As a representative of several grassroots organizations, please understand that this post reflects only my personal prospective as it relates to the black lives matter movement. I'm writing from my heart and my best understanding. I'm' writing with 50 years living in a mixed race family, as a US Army grunt serving with some of the finest men of all racial backgrounds, as a 27 year basketball/football coach, 10 years of which was with teams comprised of predominantly black players.
Yet despite that background, while recently playing golf with my friend Bill, he made perhaps the most important of statements; "...as a white man in America, I can't say as I have any idea what it is like to be a black man in America". I can share all my stories, reflect my personal reality until I'm "blue in the face". But as we have learned over the last 6 weeks, considering others realities seems to be difficult in today's American culture.
To preface, my family background must play a role. In the year Martin Luther King was assassinated, our family was wonderfully and permanently grafted together as black and white. Since them, I have seen first hand (not second hand, not third), embedded racial bigotry every year of my life up to and including 2020. As such, my heart is heavily grieved. How we as a nation can't seem to find the means to simply find a way to reach across the racial divide and say we see, hear and value you is beyond my grasp of understanding.
Personally, I celebrate this moment of history that allows us as a nation to acknowledge that our founding as a nation was inherently flawed in implementation. It doesn't take from my patriotism to acknowledge that the founding document of our country, which brilliantly states "all men are created equal", yet kept enslaved a race of people was immediately at odds with the truth within that document. The effect of the inherent hypocrisy was implanted within the soul of those captured and sold into cruel slavery. That "all men are created equal" excluded them. It doesn't take from my patriotism to acknowledge history accurately.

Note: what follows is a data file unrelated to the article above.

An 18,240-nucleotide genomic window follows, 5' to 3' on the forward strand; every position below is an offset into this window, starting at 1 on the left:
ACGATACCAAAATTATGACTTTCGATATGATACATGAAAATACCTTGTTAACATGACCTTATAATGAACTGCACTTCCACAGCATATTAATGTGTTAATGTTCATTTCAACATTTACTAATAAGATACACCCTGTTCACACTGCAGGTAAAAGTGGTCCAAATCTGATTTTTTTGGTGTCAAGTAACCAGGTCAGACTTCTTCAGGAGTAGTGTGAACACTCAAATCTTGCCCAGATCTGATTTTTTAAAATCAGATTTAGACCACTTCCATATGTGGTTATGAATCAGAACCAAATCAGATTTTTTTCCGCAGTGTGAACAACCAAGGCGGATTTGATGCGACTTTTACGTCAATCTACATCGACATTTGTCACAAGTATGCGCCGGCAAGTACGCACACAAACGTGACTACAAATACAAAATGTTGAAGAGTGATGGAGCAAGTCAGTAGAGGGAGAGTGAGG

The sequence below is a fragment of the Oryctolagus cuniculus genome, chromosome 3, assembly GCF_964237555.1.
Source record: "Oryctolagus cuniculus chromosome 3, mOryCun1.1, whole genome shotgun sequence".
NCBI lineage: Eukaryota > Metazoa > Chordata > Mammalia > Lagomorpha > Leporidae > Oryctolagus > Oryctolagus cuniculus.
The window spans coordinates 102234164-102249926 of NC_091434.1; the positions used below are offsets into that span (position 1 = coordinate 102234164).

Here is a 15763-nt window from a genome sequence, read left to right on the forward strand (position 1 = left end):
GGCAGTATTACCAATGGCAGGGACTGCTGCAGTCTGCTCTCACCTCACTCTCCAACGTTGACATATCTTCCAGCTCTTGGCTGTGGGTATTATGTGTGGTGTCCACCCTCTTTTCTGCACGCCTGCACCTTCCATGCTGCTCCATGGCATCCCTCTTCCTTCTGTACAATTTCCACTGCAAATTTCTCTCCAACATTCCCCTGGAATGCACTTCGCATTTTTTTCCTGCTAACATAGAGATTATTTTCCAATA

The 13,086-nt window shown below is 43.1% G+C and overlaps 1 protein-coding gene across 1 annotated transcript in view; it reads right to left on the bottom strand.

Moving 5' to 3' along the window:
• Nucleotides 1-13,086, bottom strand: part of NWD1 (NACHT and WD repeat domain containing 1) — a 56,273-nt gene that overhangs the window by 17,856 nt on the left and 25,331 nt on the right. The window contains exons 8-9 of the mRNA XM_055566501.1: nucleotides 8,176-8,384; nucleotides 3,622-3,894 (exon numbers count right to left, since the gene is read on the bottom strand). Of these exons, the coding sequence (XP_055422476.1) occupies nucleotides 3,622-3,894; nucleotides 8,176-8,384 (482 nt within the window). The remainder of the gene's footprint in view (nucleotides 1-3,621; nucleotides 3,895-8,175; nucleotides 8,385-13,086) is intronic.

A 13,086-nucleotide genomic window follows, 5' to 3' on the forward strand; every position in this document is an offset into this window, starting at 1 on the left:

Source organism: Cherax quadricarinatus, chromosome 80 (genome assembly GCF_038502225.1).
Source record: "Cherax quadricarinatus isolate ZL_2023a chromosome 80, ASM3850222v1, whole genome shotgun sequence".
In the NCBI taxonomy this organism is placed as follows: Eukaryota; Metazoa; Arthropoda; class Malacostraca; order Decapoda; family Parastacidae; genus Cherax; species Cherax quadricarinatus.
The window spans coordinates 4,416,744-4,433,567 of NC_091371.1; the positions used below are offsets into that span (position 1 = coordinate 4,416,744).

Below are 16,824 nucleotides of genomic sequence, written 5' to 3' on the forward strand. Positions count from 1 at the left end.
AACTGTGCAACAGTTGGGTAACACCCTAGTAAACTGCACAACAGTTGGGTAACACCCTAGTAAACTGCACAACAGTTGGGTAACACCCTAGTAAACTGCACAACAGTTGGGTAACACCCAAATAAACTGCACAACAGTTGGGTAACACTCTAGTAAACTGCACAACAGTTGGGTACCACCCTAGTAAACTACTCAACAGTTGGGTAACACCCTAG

We can endlessly debate the American Civil War. Fought over states rights or slavery right? All it takes is the courage to actually read the biographies of the participants, in their own words to learn of the abhorrent racism embedded throughout so many in both north and south. South Carolina first succeeded when "honest Abe" was elected. Lincoln's platform, by the way, was not making slavery illegal, but only to make it illegal in newly admitted states. Lincoln was elected President. Abraham Lincoln himself wrote in a letter to Horace Greeley "If I could preserve the union without freeing a single slave I would do it". I'm so happy that President Lincoln showed the human gift of being able to progress in views and found his way to truth. Oh would that gift be granted to us today. It does gratify my heart that there many white soldiers who gave their lives to end slavery, but history records there were many who did not. They simply fought to preserve the union and were abundantly nervous about "freed slaves". It's all right there to read. It doesn't take from my patriotism to acknowledge history accurately.
It's been 155 years since the Civil War and 100% of the black Americans I know personally, of which there are many, say the same thing; "I can experience blatant racism at any moment and never know when it will show up. Such things as being called a f'ing n'er, being frequently profiled as being a shop lifter, being disproportionately being pulled over in certain cities or regions etc. Their stories not mine, but 100% say this is their reality. Many of these stories come from very close personal friends, not anarchists by any means.
I can easily make the statement black lives matter. It doesn't take value from other people groups. It doesn't devalue my own race. It doesn't make me feel exclusionary. Quite the contrary. For me it acknowledges a people group whose inception into our wonderful but flawed founding was that their lives don't matter. It simply is a way for me to say that their lives matter do matter now and actually did matter in the years 1776, 1862, 1866, 1950, 1968, and 2020.
I can say black lives matter, without being caught up with the BLM organization in the same way I can say I'm a christian without supporting so many organized "christian" doctrines or even beliefs. For me, I can't allow myself to be bullied or coerced into making it about something it's not. I'm simply making a statement that to me, black lives matter.
Growing up in a mixed race family taught me many things. One of them is bloodline doesn't necessarily make you family. Sometimes we can choose to be family. In this moment of history, we can declare with a loud voice, welcome to the family. Full fledged, equal status, equal protection, equal opportunity, equal education, and yes, equally personally responsible, American family members.
Welcome. You matter.
Let me conclude with the topic of the next blog, a saboteur called "mob rule". I believe the absurdity of saying all law enforcement officers and/or regimes are racist is only matched by the absurdity that says no racism exists within any law enforcement officers and/or regimes. I have seen first hand (not second hand, not third) both. I will not participate in labeling all law enforcement with a tag of racist.
"This is a epoch of reconciliation for those who will be reconciled".